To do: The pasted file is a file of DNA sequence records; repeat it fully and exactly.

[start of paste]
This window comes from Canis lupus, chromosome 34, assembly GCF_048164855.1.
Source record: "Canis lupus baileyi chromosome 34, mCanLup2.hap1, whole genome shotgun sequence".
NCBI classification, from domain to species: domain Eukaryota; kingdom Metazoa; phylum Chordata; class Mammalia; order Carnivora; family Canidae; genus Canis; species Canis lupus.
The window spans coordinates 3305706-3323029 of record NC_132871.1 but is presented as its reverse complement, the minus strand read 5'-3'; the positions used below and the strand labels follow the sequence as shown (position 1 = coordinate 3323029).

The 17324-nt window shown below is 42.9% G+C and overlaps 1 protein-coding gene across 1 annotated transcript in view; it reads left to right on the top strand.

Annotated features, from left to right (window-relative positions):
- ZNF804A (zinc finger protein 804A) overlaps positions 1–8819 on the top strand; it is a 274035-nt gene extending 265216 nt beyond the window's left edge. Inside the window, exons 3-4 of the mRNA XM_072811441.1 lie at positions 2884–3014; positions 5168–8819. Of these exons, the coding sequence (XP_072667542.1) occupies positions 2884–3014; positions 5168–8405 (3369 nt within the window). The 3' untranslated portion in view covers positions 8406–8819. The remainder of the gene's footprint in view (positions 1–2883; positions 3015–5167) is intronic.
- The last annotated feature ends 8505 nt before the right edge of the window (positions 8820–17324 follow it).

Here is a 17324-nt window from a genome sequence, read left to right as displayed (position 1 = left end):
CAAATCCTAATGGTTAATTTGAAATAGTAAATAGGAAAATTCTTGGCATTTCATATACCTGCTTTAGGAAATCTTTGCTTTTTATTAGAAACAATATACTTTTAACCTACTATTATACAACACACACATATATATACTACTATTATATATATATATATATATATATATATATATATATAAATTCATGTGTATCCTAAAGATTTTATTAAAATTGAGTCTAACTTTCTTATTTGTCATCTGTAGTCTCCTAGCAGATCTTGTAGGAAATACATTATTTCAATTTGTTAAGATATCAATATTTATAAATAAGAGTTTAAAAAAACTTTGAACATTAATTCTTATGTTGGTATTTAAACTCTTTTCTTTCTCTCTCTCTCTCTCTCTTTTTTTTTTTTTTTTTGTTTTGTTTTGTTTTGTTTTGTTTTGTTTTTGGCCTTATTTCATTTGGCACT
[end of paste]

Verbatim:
This window comes from Canis lupus, chromosome 34, assembly GCF_048164855.1.
Source record: "Canis lupus baileyi chromosome 34, mCanLup2.hap1, whole genome shotgun sequence".
NCBI classification, from domain to species: domain Eukaryota; kingdom Metazoa; phylum Chordata; class Mammalia; order Carnivora; family Canidae; genus Canis; species Canis lupus.
The window spans coordinates 3305706-3323029 of record NC_132871.1 but is presented as its reverse complement, the minus strand read 5'-3'; the positions used below and the strand labels follow the sequence as shown (position 1 = coordinate 3323029).

The 17324-nt window shown below is 42.9% G+C and overlaps 1 protein-coding gene across 1 annotated transcript in view; it reads left to right on the top strand.

Annotated features, from left to right (window-relative positions):
- ZNF804A (zinc finger protein 804A) overlaps positions 1–8819 on the top strand; it is a 274035-nt gene extending 265216 nt beyond the window's left edge. Inside the window, exons 3-4 of the mRNA XM_072811441.1 lie at positions 2884–3014; positions 5168–8819. Of these exons, the coding sequence (XP_072667542.1) occupies positions 2884–3014; positions 5168–8405 (3369 nt within the window). The 3' untranslated portion in view covers positions 8406–8819. The remainder of the gene's footprint in view (positions 1–2883; positions 3015–5167) is intronic.
- The last annotated feature ends 8505 nt before the right edge of the window (positions 8820–17324 follow it).

Here is a 17324-nt window from a genome sequence, read left to right as displayed (position 1 = left end):
CAAATCCTAATGGTTAATTTGAAATAGTAAATAGGAAAATTCTTGGCATTTCATATACCTGCTTTAGGAAATCTTTGCTTTTTATTAGAAACAATATACTTTTAACCTACTATTATACAACACACACATATATATACTACTATTATATATATATATATATATATATATATATATATATAAATTCATGTGTATCCTAAAGATTTTATTAAAATTGAGTCTAACTTTCTTATTTGTCATCTGTAGTCTCCTAGCAGATCTTGTAGGAAATACATTATTTCAATTTGTTAAGATATCAATATTTATAAATAAGAGTTTAAAAAAACTTTGAACATTAATTCTTATGTTGGTATTTAAACTCTTTTCTTTCTCTCTCTCTCTCTCTCTTTTTTTTTTTTTTTTTGTTTTGTTTTGTTTTGTTTTGTTTTGTTTTTGGCCTTATTTCATTTGGCACT